I have held sobbing mothers in my arms as they ask me what they should do.

I have swallowed back tears as they ask me how to say goodbye to their child.

I have felt so utterly useless when I have not been able to give them the words that the need because no one has them, least of all me.

I have thanked a God that I am not sure I believe in that I do not know what it is to lose a child.

Apart from during the height of summer, it is dark when I get home from work and when I get out of my car I stand in the quiet and look up at the stars.

Tiny, twinkling points of light in the darkness.

I look up and I remember all those babies who had to leave far too soon.

I say their names in my mind.

The stars are how I imagine the memories held by those who love them to be; tiny points of brightness in a night so dark and vast that it seems inconceivable that it could ever end.

I don’t like ‘inspirational’ quotes, especially when someone is talking about bereavement but whenever I see the stars I find myself thinking of these words.


My instinct is to rail against the unfairness of it all.

Why should some parents keep having to stare into the darkness while others live a lifetime in the sun with their happy, healthy children?

Yet I know that it is not possible for every baby to survive and that while I have seen far too many tiny lives ended far too soon, these children have lived.

They have held on, sometimes with the most tenuous of footholds, of toeholds on life so that they are able to spend precious minutes and hours and days with their families who love them so completely and who would give anything for them to be able to stay.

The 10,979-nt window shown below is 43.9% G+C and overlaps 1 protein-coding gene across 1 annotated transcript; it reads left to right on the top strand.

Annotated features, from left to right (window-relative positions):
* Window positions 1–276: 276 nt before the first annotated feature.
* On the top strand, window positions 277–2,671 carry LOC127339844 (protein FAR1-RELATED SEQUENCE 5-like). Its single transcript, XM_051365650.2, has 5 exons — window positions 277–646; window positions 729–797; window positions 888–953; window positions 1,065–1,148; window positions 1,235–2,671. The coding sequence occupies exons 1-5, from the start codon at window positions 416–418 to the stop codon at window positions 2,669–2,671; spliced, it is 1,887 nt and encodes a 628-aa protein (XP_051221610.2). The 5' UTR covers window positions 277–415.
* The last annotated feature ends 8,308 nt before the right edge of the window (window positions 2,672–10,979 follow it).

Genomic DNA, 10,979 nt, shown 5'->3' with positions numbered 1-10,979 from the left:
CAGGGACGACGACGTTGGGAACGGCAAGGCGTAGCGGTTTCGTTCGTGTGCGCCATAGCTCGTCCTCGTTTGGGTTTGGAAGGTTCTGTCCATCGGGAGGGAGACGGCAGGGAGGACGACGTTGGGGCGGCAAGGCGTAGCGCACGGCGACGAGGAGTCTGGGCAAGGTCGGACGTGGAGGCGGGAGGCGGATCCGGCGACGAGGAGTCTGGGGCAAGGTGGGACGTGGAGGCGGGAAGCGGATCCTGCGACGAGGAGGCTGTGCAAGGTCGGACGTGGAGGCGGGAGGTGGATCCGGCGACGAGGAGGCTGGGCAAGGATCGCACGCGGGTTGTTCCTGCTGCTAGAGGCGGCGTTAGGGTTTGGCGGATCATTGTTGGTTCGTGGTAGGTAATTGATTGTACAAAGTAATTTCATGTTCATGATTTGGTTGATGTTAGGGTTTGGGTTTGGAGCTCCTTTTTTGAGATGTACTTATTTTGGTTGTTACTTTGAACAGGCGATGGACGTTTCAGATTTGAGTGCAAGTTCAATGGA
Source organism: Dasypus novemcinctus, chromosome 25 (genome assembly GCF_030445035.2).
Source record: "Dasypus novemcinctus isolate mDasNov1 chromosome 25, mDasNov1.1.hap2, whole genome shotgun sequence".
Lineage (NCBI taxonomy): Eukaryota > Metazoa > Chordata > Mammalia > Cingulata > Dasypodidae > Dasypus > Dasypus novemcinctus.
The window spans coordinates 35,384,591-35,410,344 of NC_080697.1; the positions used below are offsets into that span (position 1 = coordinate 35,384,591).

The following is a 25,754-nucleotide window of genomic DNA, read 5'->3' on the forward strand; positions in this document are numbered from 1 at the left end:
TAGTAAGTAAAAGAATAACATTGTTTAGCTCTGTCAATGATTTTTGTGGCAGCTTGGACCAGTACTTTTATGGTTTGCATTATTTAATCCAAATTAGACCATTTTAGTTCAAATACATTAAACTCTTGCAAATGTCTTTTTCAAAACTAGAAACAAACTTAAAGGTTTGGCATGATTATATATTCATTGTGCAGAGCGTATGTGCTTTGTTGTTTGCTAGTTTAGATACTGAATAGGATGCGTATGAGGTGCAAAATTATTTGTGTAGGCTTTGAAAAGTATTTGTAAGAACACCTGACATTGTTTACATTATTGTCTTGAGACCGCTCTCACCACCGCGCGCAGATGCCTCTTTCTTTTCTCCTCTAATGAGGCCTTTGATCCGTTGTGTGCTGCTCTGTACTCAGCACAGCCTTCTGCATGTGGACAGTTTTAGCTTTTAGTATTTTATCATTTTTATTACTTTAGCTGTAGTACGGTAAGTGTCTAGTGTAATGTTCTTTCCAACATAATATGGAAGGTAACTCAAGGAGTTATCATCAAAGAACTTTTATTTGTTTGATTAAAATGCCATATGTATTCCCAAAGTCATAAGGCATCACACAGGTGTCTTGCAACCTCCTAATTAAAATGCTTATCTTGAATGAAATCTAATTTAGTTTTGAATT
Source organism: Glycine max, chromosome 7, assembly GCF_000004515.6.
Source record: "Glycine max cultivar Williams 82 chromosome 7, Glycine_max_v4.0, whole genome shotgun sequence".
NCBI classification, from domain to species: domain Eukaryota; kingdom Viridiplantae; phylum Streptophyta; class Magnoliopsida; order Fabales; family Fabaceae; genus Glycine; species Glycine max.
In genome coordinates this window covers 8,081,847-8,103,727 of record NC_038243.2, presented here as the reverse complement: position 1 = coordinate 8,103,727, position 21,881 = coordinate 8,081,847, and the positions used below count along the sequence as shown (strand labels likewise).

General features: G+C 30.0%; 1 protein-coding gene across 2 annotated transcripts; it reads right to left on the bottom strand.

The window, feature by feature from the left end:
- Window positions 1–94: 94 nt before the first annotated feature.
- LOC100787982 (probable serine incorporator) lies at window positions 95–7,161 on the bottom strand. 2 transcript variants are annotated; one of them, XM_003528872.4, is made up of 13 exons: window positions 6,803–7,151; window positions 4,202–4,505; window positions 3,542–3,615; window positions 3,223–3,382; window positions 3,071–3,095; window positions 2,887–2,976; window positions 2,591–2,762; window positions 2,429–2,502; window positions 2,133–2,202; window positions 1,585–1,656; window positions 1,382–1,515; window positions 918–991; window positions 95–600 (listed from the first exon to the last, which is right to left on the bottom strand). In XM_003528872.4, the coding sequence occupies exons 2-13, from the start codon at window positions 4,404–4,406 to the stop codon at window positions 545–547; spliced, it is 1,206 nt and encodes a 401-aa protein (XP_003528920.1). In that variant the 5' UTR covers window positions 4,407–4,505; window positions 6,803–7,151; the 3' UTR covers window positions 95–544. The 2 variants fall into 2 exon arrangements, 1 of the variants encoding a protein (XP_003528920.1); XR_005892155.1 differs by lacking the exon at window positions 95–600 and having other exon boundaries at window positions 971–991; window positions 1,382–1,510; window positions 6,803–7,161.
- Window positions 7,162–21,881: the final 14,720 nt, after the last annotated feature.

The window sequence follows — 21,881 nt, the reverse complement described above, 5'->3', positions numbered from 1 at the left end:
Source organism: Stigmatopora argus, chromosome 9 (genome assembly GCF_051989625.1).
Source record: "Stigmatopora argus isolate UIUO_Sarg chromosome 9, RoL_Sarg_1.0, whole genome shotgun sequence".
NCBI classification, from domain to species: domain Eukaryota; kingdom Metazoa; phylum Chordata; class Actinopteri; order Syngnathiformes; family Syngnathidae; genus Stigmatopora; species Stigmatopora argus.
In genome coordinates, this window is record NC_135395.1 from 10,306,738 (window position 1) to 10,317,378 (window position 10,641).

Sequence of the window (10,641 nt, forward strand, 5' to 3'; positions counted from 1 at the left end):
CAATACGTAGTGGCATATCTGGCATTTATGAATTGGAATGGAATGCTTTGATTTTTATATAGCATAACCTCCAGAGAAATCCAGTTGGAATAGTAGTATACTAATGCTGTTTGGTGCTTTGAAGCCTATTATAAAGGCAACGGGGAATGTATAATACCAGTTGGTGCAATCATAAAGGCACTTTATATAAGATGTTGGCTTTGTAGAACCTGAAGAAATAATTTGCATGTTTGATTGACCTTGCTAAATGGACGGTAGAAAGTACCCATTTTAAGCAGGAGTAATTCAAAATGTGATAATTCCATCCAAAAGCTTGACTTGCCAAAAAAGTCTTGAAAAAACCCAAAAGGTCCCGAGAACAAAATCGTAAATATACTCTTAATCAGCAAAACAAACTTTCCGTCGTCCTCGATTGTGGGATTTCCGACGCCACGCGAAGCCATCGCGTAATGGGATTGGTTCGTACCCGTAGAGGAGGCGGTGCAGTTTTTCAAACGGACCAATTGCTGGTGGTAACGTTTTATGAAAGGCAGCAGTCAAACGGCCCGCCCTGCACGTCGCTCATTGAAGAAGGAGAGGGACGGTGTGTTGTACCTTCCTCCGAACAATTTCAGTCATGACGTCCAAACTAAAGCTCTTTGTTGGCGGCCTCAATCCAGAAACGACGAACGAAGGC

When they go, those who are left behind are thrown into darkness but every second they lived is another glowing speck of light that can still be seen for lifetimes after the first light went out.

Twinkle twinkle, little stars.

Louise is a full time mum, a part time neonatal nurse and award nominated blogger who has battled depression for many years but was particularly ill during her pregnancy. She lives with her husband (the Northern One) their little boy (Squidge) and their three guinea pigs who live in the kitchen.

Louise blogs at 23weeksocks ( about lots of different (and seemingly unconnected) topics that she’s passionate about, including mental health, antenatal depression, neonatal care and baby loss. She’s also involved in #MatExp (; an online maternity experience campaign that was formed to help improve maternity services in the UK. As part of this she hosts the #MatExpHour Twitter chat every Friday and would love to see you there.



6 thoughts on “Twinkle Twinkle Little Star – World Prematurity Day

  1. Robyn says:

    This is a lovely post and very thought provoking. I don’t think I could do your job, it takes a special kind of person to be a neo-natal nurse. We spent 3 weeks in the neo-natal ward with our baby and the work ethic, compassion and humour of the nurses was incredible.


  2. tammymum says:

    That is a truely lovely post and very moving. My baby was an early arrival and I couldn’t thank all the staff on the neonatal unit enough he wouldn’t of made it without their care. You all do an amazing job that effects so many people’s lives! What a rewarding job it must be! Heartbreaking at times too I’m sure x


  3. karavk2014 says:

    Goodness that was heart breaking to read I don’t know how you do it but it’s awesome that you do find the courage to help in such terrible times. K x